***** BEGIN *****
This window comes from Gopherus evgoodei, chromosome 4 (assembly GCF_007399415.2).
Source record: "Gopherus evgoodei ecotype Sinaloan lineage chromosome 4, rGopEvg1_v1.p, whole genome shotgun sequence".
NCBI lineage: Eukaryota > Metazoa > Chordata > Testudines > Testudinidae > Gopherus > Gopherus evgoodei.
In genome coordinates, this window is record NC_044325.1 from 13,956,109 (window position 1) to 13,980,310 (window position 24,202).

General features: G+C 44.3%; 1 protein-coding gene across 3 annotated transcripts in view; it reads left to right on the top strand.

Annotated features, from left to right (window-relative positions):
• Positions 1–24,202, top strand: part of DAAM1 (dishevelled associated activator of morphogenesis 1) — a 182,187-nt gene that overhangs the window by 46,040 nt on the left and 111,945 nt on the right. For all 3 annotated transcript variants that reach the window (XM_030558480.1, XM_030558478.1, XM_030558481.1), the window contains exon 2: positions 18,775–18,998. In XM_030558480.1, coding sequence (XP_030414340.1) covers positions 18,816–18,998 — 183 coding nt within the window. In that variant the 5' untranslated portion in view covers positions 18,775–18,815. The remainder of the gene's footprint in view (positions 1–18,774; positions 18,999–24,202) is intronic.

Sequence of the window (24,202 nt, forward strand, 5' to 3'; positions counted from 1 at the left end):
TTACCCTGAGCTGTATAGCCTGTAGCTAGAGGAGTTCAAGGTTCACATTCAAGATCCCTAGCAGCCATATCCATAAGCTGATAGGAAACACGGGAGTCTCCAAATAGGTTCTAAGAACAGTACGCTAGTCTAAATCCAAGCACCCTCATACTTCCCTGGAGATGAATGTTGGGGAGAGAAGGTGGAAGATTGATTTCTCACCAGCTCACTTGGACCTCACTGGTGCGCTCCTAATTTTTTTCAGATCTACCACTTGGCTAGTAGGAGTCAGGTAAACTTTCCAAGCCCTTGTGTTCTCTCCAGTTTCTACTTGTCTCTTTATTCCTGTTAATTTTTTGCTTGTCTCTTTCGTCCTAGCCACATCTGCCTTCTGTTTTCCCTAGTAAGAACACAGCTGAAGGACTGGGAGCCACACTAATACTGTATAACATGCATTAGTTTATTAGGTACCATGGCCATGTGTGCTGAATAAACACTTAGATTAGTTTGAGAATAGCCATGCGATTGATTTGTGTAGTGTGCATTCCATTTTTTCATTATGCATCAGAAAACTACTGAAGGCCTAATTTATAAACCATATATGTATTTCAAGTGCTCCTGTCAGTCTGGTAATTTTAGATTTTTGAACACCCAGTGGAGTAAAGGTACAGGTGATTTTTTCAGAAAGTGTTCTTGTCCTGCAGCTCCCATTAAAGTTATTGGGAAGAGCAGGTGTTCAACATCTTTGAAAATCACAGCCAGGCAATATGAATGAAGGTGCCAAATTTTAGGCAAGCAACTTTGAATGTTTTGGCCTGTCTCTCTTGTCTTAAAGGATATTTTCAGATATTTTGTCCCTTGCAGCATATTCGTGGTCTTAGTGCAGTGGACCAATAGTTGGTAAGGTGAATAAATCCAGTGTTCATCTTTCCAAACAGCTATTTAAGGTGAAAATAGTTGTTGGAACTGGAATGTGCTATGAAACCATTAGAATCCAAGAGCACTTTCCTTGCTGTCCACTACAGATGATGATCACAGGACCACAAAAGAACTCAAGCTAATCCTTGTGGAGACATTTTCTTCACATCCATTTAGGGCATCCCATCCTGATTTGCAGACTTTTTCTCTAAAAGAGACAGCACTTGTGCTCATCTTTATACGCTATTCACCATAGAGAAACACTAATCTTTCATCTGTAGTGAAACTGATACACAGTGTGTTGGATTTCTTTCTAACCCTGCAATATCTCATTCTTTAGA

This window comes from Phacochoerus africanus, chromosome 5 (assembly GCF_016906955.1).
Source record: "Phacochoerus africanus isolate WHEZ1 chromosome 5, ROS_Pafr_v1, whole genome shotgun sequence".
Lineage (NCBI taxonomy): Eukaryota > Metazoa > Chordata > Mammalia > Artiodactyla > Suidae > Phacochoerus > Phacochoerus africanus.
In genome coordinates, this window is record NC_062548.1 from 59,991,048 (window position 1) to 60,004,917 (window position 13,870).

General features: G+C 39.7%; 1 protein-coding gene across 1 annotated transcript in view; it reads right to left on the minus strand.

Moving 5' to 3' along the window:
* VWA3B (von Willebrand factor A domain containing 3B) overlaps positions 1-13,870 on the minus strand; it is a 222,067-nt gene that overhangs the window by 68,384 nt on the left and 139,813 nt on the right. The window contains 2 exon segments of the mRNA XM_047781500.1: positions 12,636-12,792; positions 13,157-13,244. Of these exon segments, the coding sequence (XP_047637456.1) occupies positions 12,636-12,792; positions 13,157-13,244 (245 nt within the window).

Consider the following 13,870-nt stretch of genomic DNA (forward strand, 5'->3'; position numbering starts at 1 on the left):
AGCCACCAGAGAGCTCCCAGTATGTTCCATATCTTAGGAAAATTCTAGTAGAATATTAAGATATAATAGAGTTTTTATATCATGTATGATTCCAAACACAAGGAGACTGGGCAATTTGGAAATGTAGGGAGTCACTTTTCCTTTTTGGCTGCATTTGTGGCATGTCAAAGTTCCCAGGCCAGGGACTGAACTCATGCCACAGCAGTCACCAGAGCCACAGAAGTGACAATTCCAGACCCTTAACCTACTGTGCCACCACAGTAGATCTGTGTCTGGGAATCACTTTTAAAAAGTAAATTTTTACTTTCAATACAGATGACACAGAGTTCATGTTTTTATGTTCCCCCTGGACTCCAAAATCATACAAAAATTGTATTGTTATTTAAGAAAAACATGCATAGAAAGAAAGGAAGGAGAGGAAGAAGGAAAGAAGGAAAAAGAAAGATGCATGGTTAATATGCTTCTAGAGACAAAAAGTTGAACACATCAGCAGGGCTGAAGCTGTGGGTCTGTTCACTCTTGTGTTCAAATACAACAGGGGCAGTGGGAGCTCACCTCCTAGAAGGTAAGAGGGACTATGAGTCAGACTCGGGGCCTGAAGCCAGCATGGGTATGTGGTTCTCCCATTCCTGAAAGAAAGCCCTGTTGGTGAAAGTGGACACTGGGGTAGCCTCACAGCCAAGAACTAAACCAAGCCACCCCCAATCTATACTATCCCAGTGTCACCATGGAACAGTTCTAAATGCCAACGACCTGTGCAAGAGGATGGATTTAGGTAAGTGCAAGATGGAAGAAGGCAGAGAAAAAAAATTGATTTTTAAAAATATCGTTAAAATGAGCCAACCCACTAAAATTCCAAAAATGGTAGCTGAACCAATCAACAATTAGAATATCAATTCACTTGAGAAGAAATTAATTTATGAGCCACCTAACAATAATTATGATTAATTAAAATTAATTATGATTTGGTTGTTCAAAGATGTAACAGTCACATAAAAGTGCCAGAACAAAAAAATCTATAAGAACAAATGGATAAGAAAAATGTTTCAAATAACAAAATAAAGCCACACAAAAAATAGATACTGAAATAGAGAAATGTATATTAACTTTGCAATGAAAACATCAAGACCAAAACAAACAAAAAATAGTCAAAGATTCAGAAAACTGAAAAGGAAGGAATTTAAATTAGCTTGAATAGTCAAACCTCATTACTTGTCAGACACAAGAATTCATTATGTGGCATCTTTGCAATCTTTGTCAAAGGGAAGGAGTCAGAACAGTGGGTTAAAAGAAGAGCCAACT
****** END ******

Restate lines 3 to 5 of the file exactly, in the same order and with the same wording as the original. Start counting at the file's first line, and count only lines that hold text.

NCBI lineage: Eukaryota > Metazoa > Chordata > Testudines > Testudinidae > Gopherus > Gopherus evgoodei.
In genome coordinates, this window is record NC_044325.1 from 13,956,109 (window position 1) to 13,980,310 (window position 24,202).

General features: G+C 44.3%; 1 protein-coding gene across 3 annotated transcripts in view; it reads left to right on the top strand.